That would be a fine view to hold if toys were not so important, both to our economy and our culture. Toys are a $22 billion industry in the U.S. ($80 billion worldwide). The TIA estimates that, from designers to manufacturers to store clerks, toys support more than 607,000 jobs in the U.S. (including 101,000 in small businesses) and drive $11.5 billion in tax revenue. Considering how many fewer hands it takes to make and sell something like Temple Run, it’s hard to see how digital games can replace the brick-and-mortar toy store.
But perhaps more important is the socio-cultural role toys fill. Physical objects connect us to history in a way digital devices may never. "The history of things," as historian George Kubler called it in 1962, helps us to understand the problems of our current and past reality and how we overcame them. The history of Barbie alone is a 50-year story about women’s rights, self-image, and the changing definitions of success and love, and it does so in a real way old Motorola RAZRs never will.
Toys are also beneficial in a more personal way. While video games can teach kids problem-solving skills and even improve hand-eye coordination, toys teach us how to be people. Kids want a Power Wheel so they can cruise around town like mom and dad. They want a doctor playset because, on some level, they want to explore that career option. Plus, the same cognitive skills strengthened by a few rounds of Assassin’s Creed are just as reinforced by a can of Play-Dough.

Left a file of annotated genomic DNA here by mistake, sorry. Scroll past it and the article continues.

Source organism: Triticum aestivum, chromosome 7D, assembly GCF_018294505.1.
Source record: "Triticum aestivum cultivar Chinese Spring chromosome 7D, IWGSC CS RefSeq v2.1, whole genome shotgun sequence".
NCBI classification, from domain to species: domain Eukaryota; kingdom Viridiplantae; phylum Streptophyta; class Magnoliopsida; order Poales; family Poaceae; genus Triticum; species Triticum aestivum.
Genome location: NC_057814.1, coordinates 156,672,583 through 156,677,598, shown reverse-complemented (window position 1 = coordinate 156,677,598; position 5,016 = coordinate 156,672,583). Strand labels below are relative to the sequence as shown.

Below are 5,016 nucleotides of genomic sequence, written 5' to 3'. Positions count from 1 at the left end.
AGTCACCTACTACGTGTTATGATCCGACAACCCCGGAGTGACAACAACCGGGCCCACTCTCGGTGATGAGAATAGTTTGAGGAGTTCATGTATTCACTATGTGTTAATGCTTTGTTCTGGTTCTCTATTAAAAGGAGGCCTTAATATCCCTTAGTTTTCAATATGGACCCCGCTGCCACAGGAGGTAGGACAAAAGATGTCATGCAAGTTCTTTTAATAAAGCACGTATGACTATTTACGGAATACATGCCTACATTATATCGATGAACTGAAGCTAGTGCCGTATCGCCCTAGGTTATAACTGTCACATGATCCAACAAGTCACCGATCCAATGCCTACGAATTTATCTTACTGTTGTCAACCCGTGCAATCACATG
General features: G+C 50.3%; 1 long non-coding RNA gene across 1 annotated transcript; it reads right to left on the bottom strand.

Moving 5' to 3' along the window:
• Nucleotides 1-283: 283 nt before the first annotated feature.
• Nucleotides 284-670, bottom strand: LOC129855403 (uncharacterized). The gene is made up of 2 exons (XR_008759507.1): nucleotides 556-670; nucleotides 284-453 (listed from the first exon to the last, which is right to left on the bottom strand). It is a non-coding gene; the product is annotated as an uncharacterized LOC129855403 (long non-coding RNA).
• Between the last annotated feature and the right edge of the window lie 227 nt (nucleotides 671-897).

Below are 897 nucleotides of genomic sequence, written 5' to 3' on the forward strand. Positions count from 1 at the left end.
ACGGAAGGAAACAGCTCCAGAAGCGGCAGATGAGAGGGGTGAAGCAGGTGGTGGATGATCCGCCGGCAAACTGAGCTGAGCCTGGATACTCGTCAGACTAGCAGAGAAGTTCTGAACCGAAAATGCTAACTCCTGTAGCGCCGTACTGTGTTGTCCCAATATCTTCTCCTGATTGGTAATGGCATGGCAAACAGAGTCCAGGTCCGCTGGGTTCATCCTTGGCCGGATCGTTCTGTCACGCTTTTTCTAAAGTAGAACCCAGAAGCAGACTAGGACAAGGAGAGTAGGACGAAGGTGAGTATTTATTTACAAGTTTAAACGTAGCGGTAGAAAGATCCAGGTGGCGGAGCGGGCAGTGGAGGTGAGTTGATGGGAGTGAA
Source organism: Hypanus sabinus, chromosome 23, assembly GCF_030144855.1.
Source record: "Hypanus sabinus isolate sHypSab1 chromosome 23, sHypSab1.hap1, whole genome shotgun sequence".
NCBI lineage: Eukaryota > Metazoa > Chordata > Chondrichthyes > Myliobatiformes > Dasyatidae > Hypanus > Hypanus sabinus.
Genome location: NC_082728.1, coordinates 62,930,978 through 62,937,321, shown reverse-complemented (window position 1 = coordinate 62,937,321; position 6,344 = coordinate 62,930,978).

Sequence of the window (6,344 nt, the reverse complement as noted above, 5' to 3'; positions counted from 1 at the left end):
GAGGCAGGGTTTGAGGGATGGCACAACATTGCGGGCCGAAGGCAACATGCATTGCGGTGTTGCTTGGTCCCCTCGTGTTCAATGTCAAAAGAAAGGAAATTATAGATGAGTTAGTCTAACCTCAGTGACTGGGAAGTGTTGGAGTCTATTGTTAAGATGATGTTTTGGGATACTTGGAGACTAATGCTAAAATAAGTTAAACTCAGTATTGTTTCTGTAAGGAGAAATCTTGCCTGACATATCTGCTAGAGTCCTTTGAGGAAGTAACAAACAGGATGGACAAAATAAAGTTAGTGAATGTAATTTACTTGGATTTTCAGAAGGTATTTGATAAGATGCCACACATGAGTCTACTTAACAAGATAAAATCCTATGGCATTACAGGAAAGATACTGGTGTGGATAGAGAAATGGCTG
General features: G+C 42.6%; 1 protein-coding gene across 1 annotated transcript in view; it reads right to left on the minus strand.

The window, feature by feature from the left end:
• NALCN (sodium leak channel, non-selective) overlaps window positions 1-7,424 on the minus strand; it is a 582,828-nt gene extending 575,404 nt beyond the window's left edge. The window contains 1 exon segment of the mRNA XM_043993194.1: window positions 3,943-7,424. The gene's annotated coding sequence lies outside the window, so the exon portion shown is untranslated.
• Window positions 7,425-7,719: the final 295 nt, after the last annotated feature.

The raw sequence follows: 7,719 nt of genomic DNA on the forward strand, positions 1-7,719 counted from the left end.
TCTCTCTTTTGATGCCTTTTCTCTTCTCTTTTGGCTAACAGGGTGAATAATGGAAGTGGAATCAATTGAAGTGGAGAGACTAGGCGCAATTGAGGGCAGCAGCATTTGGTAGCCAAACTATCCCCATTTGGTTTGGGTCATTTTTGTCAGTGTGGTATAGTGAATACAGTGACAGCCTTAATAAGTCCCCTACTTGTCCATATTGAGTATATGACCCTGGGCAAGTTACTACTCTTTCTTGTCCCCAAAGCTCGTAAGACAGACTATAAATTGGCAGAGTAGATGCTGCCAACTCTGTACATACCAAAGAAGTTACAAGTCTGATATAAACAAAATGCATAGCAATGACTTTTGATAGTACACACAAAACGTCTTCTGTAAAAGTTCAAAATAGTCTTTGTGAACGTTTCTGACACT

Toys are also inherently more social than video games or apps. Sure, most games will offer a multiplayer option of some sort, but you do not learn from others across the cable wires of the Internet the way you do when face-to-face. This is especially true of toddlers, who learn social cues from in-person interaction. Toys—far more than any app—facilitate this process, especially among peers.
Toys aren’t going away anytime soon; they’re still a massive segment of the manufacturing industry, from local shops in the U.S. to megafactories in Asia and Central America. Kids still want remote-controlled cars and Barbie dolls and parents are still buying them. You can still buy a toy the same way you can still buy a newspaper or cable TV subscription.
But unlike those things, toys have a value technology cannot replace. They allow children to build the same connections they’ll slowly begin to hate after they join Facebook. They build the imagination and force it outside flatscreens. They get kids active, giving real pleasure to running and jumping and being healthy. Unfortunately, like most things that make you smarter and healthier, they simply aren’t interesting enough to tear you away from the bright colors of your hand swiping across a backlit screen.
Photo by Daniel E Lee/Remix by Jason Reed (CC-BY-ND 2.0)